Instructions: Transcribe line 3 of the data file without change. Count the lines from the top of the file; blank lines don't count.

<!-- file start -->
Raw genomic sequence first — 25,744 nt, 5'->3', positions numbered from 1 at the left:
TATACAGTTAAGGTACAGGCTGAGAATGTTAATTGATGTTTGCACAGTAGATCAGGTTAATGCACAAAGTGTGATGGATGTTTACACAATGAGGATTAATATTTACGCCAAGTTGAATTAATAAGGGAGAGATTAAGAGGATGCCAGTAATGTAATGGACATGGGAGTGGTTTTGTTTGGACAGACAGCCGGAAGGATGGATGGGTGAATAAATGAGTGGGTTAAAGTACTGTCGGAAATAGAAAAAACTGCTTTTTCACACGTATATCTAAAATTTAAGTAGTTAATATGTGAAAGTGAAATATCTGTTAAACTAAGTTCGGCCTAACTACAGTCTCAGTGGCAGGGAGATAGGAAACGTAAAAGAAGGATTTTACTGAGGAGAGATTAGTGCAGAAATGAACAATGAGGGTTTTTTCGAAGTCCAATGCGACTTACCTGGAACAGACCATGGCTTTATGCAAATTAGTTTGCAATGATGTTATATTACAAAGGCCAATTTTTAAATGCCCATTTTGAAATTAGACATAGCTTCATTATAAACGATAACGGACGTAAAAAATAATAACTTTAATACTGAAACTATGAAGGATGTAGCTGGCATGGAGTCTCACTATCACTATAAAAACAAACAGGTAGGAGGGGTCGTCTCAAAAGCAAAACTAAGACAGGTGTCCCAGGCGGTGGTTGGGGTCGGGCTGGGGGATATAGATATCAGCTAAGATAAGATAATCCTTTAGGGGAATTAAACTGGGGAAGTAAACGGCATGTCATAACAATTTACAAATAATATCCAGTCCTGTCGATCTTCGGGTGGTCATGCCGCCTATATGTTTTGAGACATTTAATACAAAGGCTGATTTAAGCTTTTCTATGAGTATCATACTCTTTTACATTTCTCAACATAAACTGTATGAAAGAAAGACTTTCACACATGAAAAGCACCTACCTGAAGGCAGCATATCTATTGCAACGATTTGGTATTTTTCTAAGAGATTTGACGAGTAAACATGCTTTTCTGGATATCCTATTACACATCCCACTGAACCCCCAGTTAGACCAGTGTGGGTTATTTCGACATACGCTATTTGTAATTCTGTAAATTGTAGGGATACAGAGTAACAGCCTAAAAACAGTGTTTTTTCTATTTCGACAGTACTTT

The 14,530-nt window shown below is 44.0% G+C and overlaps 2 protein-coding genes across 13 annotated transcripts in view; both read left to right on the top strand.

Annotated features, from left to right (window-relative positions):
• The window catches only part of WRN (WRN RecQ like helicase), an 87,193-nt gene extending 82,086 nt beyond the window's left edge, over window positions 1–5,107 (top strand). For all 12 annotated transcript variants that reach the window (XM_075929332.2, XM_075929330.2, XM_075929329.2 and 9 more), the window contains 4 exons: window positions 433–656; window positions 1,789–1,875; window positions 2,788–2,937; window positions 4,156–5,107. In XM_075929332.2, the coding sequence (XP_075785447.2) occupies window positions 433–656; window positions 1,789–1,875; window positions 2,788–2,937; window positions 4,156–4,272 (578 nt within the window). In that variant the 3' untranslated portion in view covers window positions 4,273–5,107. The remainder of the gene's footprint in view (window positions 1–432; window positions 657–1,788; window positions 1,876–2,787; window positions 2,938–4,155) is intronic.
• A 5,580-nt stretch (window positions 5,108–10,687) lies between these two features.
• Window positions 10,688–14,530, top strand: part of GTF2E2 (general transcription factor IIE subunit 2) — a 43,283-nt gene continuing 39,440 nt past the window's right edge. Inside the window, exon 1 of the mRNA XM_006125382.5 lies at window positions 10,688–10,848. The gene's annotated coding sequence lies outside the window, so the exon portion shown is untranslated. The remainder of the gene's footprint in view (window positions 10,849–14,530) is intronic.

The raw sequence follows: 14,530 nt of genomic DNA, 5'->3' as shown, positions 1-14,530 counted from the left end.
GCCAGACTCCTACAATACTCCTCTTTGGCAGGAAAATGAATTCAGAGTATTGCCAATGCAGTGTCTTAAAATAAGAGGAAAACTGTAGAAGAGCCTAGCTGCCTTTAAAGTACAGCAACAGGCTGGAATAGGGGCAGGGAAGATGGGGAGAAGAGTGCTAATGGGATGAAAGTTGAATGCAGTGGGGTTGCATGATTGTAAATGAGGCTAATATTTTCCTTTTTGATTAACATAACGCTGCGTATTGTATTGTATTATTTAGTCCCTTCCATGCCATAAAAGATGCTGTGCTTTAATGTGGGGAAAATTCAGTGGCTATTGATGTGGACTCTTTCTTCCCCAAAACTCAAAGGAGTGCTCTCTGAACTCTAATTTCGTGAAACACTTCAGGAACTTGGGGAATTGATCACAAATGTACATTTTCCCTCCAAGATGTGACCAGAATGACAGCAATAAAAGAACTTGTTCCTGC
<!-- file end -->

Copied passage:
The 14,530-nt window shown below is 44.0% G+C and overlaps 2 protein-coding genes across 13 annotated transcripts in view; both read left to right on the top strand.